Saturday, March 17, 2012

A Reflection on Shalom

It's almost midnight and I can't get my mind to shut off.

Today is St. Patrick's Day which I'm sure in most other people's minds is a cause for celebration. Being Irish myself, it's of course just another excuse for every single person to drink and say stereotypical things thinking they are Irish.

However, today is a cause for celebration because it's the first day since nursing school started that I've really had a full day to relax! Granted I still didn't do that, but it was a day to do so.

I was able to sleep in a little bit, had to run an errand to help my brother, and once back home I started organizing a few things and then got to work on some DIY-ing :-) Couldn't help it.

I watched a couple documentaries, broke the washing machine, you know, just the usual things ;-)

I have to work tomorrow and I went to bed awhile ago but unlike usual I find myself tossing and turning more than usual. I can't get my brain to shut off so naturally it goes any and everywhere.

It landed quite heavily upon reflecting at my time at Shalom Home. For our Foundations of Nursing class we had to do a 16-hour clinical that was basically meant to help those who have never before been in a clinical setting or ever taken care of someone the opportunity to get used to touching and talking to other people.

I don't think that going to a long-term care facility where dementia is prevalent is quite the way to do that but we all found ourselves in various long-term care facilities. I willingly chose Shalom Home as it has an underlay of Judaism, and that peaked my curiosity.

But it comes down to the geriatric population is the geriatric population. It's a special population within itself that has a lot of trials and tribulations. Taking care of kids is no easy task but I can say taking care of kids, in my opinion, is easier. The geriatric and pediatric population are similar in some ways. They are both highly dependent on the caregivers, need varying degrees of assistance, need a lot of direction. However, there is still a difference. Kids are naturally smaller and cuter. Kids have a positive energy and hope for a future. Not so much with the geriatric population.

A large majority of the time, those in long-term care are depressed, have dementia, are stubborn or mean, are altered, and are hard to work with. They aren't cute and cuddly like children. And it takes a special sort of patience to interact with patients who repeat the same sentence over-and-over-and-over.

With that being said, there is still a certain amount of humanity that comes in taking care of people. And I sit here reflecting on my time at Shalom, which is preceded by a large foundation of taking care of the geriatric population...from taking care of my dying grandmother, to working home health care, to working in an assisted living facility, including the Alzheimer's unit. There is a certain amount of respect, dignity, humanity, and compassion due each individual, no matter their health state. There is a certain way you treat and care for others.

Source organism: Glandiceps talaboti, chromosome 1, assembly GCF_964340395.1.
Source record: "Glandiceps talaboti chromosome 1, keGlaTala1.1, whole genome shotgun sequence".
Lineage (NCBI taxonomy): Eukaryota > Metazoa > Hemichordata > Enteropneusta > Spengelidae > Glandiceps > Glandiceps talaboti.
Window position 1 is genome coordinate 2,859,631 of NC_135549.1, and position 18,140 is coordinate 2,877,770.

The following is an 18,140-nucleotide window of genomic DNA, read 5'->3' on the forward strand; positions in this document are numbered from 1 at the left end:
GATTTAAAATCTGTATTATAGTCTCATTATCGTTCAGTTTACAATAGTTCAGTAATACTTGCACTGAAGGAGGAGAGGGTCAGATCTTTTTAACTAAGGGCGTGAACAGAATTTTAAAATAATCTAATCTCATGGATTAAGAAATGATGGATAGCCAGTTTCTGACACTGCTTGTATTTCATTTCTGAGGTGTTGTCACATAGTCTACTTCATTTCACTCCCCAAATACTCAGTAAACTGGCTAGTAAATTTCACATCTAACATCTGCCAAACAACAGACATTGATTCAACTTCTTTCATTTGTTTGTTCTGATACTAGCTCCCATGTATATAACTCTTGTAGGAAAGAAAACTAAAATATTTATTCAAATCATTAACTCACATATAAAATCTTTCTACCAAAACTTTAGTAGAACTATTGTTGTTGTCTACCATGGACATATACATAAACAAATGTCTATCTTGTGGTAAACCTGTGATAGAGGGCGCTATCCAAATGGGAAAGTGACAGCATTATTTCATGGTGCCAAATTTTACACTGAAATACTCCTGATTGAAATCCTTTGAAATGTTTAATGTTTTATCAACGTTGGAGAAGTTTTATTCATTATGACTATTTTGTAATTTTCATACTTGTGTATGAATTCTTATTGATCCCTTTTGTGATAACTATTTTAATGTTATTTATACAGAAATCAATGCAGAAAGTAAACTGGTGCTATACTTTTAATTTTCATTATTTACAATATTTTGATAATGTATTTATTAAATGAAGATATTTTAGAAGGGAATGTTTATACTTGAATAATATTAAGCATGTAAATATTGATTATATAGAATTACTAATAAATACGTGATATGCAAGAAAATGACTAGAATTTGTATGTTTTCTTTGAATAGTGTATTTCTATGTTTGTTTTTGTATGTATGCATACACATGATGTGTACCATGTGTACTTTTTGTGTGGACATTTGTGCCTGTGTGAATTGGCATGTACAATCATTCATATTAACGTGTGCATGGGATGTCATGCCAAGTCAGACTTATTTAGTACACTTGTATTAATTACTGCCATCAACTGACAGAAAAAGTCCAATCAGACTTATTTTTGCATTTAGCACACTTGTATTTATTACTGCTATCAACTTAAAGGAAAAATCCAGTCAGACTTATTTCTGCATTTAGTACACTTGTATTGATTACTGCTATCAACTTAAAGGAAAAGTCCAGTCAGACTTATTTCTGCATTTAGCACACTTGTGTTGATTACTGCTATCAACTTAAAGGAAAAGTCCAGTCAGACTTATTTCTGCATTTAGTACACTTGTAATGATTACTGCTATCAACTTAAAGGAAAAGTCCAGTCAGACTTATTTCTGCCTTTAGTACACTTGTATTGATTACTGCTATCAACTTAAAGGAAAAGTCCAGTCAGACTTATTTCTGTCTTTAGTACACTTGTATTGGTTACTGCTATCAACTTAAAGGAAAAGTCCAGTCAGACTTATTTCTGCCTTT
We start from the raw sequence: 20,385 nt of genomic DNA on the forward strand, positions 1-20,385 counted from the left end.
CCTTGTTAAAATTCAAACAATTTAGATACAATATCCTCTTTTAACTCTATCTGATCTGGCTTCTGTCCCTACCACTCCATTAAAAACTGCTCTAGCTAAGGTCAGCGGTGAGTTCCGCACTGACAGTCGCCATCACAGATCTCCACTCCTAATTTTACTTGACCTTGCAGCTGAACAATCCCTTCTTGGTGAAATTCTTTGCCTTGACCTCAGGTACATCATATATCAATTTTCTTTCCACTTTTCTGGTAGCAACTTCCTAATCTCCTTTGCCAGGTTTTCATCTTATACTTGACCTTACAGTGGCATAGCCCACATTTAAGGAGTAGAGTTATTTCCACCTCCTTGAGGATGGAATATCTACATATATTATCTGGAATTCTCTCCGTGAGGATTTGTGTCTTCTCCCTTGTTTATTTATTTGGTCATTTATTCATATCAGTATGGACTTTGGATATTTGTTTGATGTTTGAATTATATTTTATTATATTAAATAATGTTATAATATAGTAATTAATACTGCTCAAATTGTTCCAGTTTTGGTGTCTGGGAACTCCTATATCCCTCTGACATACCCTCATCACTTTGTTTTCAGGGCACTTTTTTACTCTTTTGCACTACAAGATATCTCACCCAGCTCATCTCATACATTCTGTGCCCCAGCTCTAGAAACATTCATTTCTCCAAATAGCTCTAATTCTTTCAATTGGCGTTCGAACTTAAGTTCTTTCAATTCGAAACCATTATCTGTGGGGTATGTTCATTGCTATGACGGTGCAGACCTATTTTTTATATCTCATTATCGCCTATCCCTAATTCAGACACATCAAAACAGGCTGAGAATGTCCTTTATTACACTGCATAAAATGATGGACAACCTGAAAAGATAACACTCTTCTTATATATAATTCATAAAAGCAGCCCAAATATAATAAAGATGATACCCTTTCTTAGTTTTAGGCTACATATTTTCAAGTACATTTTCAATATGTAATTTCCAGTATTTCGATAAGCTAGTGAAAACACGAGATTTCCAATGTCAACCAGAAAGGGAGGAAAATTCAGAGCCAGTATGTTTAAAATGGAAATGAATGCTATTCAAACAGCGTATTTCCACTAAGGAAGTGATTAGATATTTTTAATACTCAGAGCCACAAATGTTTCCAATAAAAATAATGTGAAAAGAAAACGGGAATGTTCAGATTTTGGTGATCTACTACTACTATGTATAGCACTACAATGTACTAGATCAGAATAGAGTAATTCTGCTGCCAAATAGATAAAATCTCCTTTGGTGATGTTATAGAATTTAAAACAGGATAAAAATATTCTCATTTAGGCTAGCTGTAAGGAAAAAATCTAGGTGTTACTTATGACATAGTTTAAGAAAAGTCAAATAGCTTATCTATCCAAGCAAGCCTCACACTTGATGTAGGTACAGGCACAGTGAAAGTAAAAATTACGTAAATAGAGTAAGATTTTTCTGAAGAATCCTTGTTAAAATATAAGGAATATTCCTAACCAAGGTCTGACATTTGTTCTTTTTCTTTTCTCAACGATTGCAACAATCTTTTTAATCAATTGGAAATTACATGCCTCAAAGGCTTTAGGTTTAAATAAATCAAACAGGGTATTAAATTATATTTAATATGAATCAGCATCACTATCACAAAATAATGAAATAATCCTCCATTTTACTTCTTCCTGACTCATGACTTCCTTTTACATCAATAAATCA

What I find myself dwelling over are the many instances of things I didn't agree with. Call lights not being answered when the residents need assistance, telling the residents what/when they should be doing things (when that is in fact their home), sometimes imprisoning them in their chairs or beds, attitudes and words used. I reflect on the abuse and neglect that I experienced at the assisted care facility. And I find myself dwelling on how caregivers interact with patients.

I don't know anyone who willingly chooses to have their body and mind deteriorate to the point that they rely on others, sometimes without any form of communication to those who are caring for them. I don't know anyone who willingly wants to suffer in that manner. But I do know that as a caregiver/provider, it is within my power to maintain the sacredness of being human, and of relieving suffering, in many different manners.

To me, it is unacceptable that caregivers forget that these residents were once vibrant young people, like you and I, who independently made their own choices, dressed to the nines, raised families, had careers, hobbies, interests (outside of going to the dining hall). Therefore, when someone is completely reliant upon me, it is my duty to maintain dignity, respect, privacy, and maintain that connection to others.

I don't agree with nursing homes. My parents will never be put in one if it is at all within my power and doing. I can't imagine my parents being treated, neglected, or thought of in the way that a lot of these caregivers treat the residents. In fact, it breaks my heart to think about it.

But it also makes me think, what is in store for my future? My parents have me, a very passionate and compassionate person who is more acutely aware of the healthcare system and long-term care facilities. I don't believe they are at all the answer, in any way shape or form. I will be an advocate until the end for my parents. But what is in store for my future? As someone who has yet to have a desire for children, will there be anyone there in my future to provide for me if I start to lose my physical or mental faculties? Or will they put me in one of these facilities that I so loathingly hate? Or will I have anyone at all, if I never have children?

I hate being in them to take care of others, because of how flawed and awful the system is. I can already tell you one of my worst nightmares would be to wind up in one of them as a resident. Especially with how social and independent I am. And how particular I am about the way healthcare providers take care of others. What is in store for my future? And how can I make an impact in the current system? So many things going through my brain....

Wednesday, March 14, 2012


It's hard for me to capture life as a nursing student. It's inexplicable chaos being in the accelerated program. I spend my days trying to figure out what's going on half the time. It's no big deal to have three exams in one week. I spend a significant amount of time going over pwpt's and searching through reems of paper (powerpoints, activities, etc).

But with this week having been so delightful to us, I do have some snapshots of a few moments of relaxation spent out on the grass in the commons area at Regis U. I've been thoroughly enjoying getting to wear flip-flops and the warmth of the sunshine on my face!! Here's a few snapshots I've been able to quickly snap with my camera phone!